Your pet in lockdown!







Many of us have been adjusting to new routines these past few weeks.

Like us, many of our pets are also likely to find this change difficult.    And a bustling household and reduced exercise may mean our animals display more problem behaviours than usual – especially dogs who easily become overstimulated. But the good news is that there are things that can be done to help our animals to feel more comfortable.  It is also important to be flexible – if your dog’s training regresses or your cat’s behaviour changes, be patient and prepared to make adjustments and seek guidance from a professional if you need help.

Above all else, enjoy this time with your pet. While the world feels so unfamiliar, our pets are working hard to bring us joy. Here are a few tips….

All pets should have a safe spot in the house to enjoy when they need some quiet time. This could be a spare bedroom, bathroom, or utility room at the right temperature, or simply a bed or a crate in the corner or under a desk.  It important they get the rest they need, as well as the exercise they need.   Too much exercise can be a problem if different family members want to take them out – lots of dogs require a lot of sleep!

I don’t like the idea of dogs being left at home alone all day (why have one?) but there is a happy balance of rest v exercise when everyone is around!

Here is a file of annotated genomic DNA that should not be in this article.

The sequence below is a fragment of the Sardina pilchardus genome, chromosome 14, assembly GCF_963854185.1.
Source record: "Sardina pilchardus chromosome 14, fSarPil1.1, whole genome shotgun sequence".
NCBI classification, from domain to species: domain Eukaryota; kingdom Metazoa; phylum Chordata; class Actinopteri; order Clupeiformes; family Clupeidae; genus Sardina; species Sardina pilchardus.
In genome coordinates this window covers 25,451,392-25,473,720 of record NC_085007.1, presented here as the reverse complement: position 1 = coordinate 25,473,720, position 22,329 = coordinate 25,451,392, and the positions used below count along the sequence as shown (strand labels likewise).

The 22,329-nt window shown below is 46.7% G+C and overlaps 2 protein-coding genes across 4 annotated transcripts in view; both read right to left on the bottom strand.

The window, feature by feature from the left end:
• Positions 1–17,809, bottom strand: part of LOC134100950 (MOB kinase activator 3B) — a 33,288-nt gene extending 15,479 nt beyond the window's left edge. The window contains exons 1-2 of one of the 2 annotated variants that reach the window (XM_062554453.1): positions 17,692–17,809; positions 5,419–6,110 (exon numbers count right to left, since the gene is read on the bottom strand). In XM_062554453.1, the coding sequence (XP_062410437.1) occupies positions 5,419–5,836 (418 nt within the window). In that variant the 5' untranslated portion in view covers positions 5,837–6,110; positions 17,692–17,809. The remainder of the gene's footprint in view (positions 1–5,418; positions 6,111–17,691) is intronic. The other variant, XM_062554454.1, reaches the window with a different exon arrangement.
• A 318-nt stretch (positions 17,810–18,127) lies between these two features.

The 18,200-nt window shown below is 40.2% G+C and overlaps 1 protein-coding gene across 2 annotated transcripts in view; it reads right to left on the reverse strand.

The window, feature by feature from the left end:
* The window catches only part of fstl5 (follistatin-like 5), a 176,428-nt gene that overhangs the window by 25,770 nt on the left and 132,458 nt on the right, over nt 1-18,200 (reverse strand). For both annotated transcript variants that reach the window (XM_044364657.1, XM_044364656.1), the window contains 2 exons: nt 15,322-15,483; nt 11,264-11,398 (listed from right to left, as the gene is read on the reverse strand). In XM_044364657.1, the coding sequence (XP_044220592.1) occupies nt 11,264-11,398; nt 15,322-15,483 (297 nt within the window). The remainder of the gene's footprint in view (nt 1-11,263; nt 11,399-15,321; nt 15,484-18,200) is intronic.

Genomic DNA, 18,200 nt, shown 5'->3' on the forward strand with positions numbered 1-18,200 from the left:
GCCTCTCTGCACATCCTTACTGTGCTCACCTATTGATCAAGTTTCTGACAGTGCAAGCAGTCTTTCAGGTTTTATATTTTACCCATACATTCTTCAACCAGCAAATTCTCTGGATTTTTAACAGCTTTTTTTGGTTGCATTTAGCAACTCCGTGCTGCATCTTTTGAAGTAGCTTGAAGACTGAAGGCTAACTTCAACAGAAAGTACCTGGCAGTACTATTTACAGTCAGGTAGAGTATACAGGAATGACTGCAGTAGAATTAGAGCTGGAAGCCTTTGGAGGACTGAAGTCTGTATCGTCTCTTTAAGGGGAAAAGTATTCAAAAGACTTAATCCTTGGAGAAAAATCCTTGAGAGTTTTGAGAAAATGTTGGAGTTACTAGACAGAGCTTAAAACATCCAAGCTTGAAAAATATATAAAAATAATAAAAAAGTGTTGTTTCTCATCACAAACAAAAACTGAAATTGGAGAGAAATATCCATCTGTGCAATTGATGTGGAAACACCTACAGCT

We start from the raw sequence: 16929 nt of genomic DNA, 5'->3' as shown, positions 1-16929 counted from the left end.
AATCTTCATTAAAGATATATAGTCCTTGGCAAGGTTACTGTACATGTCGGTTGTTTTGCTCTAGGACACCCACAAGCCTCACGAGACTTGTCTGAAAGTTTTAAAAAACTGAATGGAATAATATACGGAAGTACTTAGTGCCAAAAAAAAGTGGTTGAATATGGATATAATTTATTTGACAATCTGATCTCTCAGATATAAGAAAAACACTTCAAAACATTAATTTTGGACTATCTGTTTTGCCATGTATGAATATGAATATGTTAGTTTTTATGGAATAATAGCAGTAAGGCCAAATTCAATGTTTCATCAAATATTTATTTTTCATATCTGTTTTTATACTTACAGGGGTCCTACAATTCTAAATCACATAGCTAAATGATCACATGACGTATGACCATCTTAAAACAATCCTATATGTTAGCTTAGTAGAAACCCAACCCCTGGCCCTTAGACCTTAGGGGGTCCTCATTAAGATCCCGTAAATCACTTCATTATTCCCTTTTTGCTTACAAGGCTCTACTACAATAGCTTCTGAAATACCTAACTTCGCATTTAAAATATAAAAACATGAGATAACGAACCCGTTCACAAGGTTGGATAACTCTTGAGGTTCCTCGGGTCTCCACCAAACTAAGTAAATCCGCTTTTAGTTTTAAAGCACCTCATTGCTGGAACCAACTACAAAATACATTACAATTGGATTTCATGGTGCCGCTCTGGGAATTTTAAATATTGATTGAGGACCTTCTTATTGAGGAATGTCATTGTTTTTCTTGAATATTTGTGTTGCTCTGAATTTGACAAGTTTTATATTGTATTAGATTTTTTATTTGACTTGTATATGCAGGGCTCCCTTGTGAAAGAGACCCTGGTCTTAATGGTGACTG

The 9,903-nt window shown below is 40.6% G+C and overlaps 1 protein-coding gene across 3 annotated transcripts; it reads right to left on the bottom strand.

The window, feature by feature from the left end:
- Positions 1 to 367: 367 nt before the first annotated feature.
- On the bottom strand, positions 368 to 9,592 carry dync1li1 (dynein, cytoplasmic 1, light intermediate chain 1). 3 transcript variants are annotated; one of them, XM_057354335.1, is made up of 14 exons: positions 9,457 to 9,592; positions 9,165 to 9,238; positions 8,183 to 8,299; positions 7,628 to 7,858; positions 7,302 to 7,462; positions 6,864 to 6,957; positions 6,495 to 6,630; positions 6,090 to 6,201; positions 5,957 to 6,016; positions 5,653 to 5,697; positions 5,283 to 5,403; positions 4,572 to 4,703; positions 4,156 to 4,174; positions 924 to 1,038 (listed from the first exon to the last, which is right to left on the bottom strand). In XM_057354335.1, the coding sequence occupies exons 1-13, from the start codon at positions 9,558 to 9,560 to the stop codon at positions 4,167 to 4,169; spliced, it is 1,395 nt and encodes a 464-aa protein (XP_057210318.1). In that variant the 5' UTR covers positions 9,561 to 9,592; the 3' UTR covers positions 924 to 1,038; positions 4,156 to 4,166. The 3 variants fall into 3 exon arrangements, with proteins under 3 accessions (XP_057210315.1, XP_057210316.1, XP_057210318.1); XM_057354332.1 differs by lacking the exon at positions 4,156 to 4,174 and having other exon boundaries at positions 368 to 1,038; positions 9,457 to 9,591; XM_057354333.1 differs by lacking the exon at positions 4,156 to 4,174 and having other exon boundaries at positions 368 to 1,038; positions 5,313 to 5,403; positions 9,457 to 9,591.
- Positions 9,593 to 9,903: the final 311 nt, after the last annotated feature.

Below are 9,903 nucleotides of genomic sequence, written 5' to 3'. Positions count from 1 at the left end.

Varied Walking Times

Try varying the time you take your walk to find what works best for you and your dog. You should also plan your route carefully. If you usually drive somewhere to walk, this is no longer advised so you should plan a route near your home.

Walking routes may be busier than usual with other walkers and cyclists, or runners now unable to visit the gym. If your dog struggles with any of these, planning your route and avoiding popular times is crucial. Your dog may find their new routine more stressful than usual, so be understanding of this.

Stimulate them Mentally

This is important as it gives them something to do and enriches their lives.   Food and puzzle toys can help to relieve boredom and unwanted behaviours such as chewing.   One of the easiest options for mental stimulation is to scatter some biscuit or small treats on the floor, or hide them, and let your dog hoover them up.  This encourages them to use their nose and makes dinner time more interesting.

Look our for signs of depression – your pet may shut down a little – especially if they are used to a certain routine, a certain route or are used to being out and about with you meeting friends and lots of new people.  We affectionate and reassuring but don’t spend every minute of the day in their company!   Above all, don’t overfeed them or over exercise them!




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